I am just emerging from the fog of the Melbourne International Film Festival (MIFF) where I have been living in many places and times. In an attempt to keep up some Greek reading during MIFF I was reduced to reading some Greek readers in simple Greek that did not require me to be surrounded by dictionaries to get a sense of what I was trying to read. They were good for the train and between films to get a quick Greek fix. But it is certainly true that for me the struggle is usually more worthwhile, and that I prefer struggling with Kavafy and Seferis to reading easy readers.
But there was, indeed, a good thing to come out of this experience. One of the readers featured a couple of recipes and one of them was a leek and cheese pie. This recipe is very different from the one in the reader. But it made me think of cooking a leek pie as I happened to have some leeks that I had bought for another purpose. And I had ricotta and all the other ingredients. My leek pie was absolutely delicious! I made it up as a pie, but you could use the filling for small triangles as well.
375 gr ricotta
2 handfuls Parmesan
1/2 tsp Sambal oelek
2 garlic clove
Preheat the oven to 180c
Clean the leeks and slice finely
Peel and crush the garlic
Add Sambal oelek
Place some oil in a frying pan and add leeks, garlic and Sambal oelek
Cook until soft stirring constantly
Meanwhile place the ricotta in a bowl
Crumble the fetta by hand on top and add a couple of handfuls of grated Parmesan (or to taste)
Add the egg and stir to combine
When the vegetables are cooked add to the mixture and combine well
Using a pastry brush and olive oil line the bottom of a baking dish with about six layers of phyllo taking care to oil well between each layer
Add the cheese and leek mixture to the phyllo
Fold the phyllo over the mixture and cover with several layers of phyllo brushing with oil between each layer
Fold in the edges and oil the top layer
Sprinkle with poppy seeds
With a sharp knife cut the top of the pie into desired portions. DO NOT cut hrough the bottom of the pie
Cook for 45 minutes in 180c oven until top is crisp and golden
Leave to rest for 2-3 minutes after cooking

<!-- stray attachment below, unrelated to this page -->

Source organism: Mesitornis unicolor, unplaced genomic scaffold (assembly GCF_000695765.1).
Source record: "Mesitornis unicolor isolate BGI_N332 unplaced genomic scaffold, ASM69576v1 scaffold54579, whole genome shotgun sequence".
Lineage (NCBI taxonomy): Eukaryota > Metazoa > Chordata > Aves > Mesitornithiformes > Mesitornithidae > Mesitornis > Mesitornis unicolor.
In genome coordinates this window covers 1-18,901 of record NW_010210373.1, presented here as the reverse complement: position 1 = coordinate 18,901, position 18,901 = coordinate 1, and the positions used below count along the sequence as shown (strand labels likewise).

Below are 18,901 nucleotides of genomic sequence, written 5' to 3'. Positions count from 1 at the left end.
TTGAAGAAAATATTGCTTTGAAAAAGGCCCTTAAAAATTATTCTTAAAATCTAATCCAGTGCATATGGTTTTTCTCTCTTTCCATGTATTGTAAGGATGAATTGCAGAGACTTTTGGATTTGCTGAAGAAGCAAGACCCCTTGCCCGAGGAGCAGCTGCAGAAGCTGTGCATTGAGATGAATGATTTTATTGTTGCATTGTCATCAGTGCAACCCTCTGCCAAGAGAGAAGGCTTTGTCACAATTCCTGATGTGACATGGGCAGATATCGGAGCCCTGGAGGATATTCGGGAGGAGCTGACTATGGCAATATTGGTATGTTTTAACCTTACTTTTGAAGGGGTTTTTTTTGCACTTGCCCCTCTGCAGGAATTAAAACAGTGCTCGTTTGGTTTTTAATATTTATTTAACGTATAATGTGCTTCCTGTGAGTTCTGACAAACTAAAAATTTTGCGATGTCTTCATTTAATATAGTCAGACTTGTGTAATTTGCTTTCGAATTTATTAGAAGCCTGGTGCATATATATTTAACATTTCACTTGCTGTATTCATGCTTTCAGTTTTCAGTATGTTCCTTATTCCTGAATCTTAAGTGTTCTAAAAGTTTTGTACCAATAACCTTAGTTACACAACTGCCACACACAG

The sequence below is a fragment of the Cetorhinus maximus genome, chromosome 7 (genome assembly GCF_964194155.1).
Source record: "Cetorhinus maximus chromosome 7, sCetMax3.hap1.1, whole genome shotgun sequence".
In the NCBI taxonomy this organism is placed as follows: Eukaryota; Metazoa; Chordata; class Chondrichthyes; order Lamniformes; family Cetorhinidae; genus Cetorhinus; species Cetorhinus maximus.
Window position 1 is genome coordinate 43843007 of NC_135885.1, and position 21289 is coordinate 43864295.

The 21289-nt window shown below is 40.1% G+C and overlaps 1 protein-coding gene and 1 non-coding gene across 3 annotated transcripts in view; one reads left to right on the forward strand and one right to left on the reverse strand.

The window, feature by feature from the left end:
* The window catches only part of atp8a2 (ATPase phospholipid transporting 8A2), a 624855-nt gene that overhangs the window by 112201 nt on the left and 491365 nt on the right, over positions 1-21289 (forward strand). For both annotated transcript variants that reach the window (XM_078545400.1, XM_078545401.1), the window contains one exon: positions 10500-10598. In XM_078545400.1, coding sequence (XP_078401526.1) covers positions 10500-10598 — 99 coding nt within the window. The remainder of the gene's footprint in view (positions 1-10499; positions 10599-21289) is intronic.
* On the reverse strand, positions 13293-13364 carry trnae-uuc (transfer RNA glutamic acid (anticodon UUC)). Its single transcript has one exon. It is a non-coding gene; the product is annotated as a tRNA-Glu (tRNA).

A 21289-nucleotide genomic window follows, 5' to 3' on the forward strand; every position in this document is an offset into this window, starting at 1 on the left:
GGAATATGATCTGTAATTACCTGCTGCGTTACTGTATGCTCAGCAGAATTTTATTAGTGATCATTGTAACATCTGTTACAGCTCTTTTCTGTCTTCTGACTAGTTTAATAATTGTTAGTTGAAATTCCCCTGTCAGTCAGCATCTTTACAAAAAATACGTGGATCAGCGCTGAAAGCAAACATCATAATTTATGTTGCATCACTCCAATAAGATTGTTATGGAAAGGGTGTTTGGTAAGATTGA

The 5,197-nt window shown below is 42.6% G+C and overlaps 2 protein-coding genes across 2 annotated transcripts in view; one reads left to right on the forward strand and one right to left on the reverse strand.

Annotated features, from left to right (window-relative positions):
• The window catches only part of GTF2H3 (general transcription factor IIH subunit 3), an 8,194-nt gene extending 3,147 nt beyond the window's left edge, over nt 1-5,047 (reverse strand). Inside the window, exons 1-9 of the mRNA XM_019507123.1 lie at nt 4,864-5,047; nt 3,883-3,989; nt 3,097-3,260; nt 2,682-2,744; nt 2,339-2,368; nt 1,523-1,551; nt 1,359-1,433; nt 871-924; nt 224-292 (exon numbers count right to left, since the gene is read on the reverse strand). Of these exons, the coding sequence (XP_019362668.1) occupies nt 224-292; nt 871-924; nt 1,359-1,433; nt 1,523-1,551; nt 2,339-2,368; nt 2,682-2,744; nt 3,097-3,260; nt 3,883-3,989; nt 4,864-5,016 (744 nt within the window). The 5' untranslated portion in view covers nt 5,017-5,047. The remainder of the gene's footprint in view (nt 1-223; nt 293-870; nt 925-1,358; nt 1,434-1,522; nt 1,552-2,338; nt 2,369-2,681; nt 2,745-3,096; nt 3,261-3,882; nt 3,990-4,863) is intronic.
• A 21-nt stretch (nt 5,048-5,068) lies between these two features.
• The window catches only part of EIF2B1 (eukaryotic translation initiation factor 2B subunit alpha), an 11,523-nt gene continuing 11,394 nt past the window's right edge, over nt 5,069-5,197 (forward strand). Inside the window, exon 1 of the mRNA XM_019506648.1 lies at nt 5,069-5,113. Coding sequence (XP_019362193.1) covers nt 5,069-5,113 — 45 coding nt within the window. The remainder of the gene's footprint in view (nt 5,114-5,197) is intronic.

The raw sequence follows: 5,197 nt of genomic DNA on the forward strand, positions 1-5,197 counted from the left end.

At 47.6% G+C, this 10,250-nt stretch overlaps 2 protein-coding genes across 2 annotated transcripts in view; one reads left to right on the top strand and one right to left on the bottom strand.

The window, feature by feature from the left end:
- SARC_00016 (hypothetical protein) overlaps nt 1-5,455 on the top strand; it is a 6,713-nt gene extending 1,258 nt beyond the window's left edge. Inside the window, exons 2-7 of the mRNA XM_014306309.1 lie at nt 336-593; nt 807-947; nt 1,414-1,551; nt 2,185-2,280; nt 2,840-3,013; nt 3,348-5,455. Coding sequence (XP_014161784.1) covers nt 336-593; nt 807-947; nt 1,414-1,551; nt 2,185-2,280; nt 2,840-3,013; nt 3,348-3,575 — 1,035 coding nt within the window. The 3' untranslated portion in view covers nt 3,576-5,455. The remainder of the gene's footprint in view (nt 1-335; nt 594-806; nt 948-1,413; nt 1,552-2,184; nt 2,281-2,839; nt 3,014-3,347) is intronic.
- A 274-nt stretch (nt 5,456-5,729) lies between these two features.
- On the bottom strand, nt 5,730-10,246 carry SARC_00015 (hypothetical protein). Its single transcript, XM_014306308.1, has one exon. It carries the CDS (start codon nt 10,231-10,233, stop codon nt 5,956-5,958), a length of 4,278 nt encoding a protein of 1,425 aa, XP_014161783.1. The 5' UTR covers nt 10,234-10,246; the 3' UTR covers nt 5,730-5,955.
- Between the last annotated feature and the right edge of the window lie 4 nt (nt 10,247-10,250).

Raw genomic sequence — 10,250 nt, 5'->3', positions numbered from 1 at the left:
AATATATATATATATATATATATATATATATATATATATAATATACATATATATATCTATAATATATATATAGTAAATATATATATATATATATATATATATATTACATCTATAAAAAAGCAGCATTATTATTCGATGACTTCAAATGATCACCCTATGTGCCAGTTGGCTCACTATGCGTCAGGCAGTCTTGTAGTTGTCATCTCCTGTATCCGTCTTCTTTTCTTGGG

Then with a sharp knife cut the portions through to the bottom of the pie
Serve with salad.
Tuesday, August 25, 2015
Tuesday, June 9, 2015
This post is for my friend Maria and is my current favourite breakfast! And it is well worth the five minutes it takes to prepare the night before. It really is quite similar to some other chia puddings that I have posted about where I have used Greek (i.e. strained) yoghurt, but in this one I am using kefir. I love the combinations of the flavours with kefir, tahini, chia seeds, figs and raspberries. But you can do the recipe with any combination of fruit or dried fruit. Do what feels good to you or use what you have in the house! The critical elements are the kefir, the tahini and the chia seeds. The rest is up to you. And with the kefir, use as much or as little as you want. Less kefir will lead to a more solid pudding, and more will obviously lead to a thinner one.
3 tablespoons chia seeds
1 tablespoon tahini
2 dried figs
6 raspberries (fresh or frozen)
100-150 mls kefir
Place chia seeds in bowl which will be used for breakfast
Add tahini to bowl
Roughly chop the figs and place in bowl
Add raspberries to bowl
Mix all ingredients thoroughly
Add kefir to bowl and mix well
Place in refrigerator overnight
Eat for breakfast and enjoy!!
Wednesday, June 3, 2015
Yes, it's meatballs again! Surprise, surprise! When I was in Athens recently on a couple of occasions I had lovely meatballs in avgolemono at Mouries, one of the local restaurants in Pangrati near where I was studying Greek. I don't think these meatballs bear much relation to those of Mouries, except for the avgolemono, but the pork, and the sage, and the avgolemono are all flavours I associate with Greece.
500 gr minced pork
2 spring onions
3 cloves of garlic
2-3 teaspoons dry sage
1.5 cups chicken stock
Place minced pork in mixing bowl
Chop spring onions finely and add to pork
Crush garlic cloves and add to mixture
Add dried sage and black pepper to mixture
Combine the mixture thoroughly using hands
Using a spoon form small meatballs
Heat olive oil in a pan and quickly seal the meatballs in batch
Place in an pan which can be heated on the stove-top
Bring stock to the boil and reduce heat to simmer
Squeeze lemon and strain juice
Beat eggs for a couple of minutes
Add the lemon juice carefully while continuing to beat
Then add the hot stock in droplets still continuing to beat
Add the egg and lemon mixture to the pan with the meatballs and combine
Heat until the mixture thickens.
Serve and enjoy!
Tuesday, March 17, 2015
Tuesday, December 30, 2014
4 pork chops
Monday, December 29, 2014
4 oz caster sugar
Friday, December 5, 2014
Last week when with the help of a friend I was cleaning out and sorting a high kitchen cupboard where I store preserves I discovered I had a jar with some syrup from a jar of Stephanie's Spiced Oranges. I have used it in the past for basting roast chicken and talked of doing that again. However, this time I chose to cook some chicken Maryland individual pieces rather than a whole chicken. And the result was delicious!
2 portions of chicken Maryland
1 dessertspoon citron salt
6 dessertspoons of spiced oranges syrup
Preheat oven to 210c.
Arrange the chicken in a baking dish
Sprinkle with citron salt
Roast for 30 minutes
Remove the chicken from the oven and spoon over the spiced orange syrup
Return to oven and roast for another 20 minutes.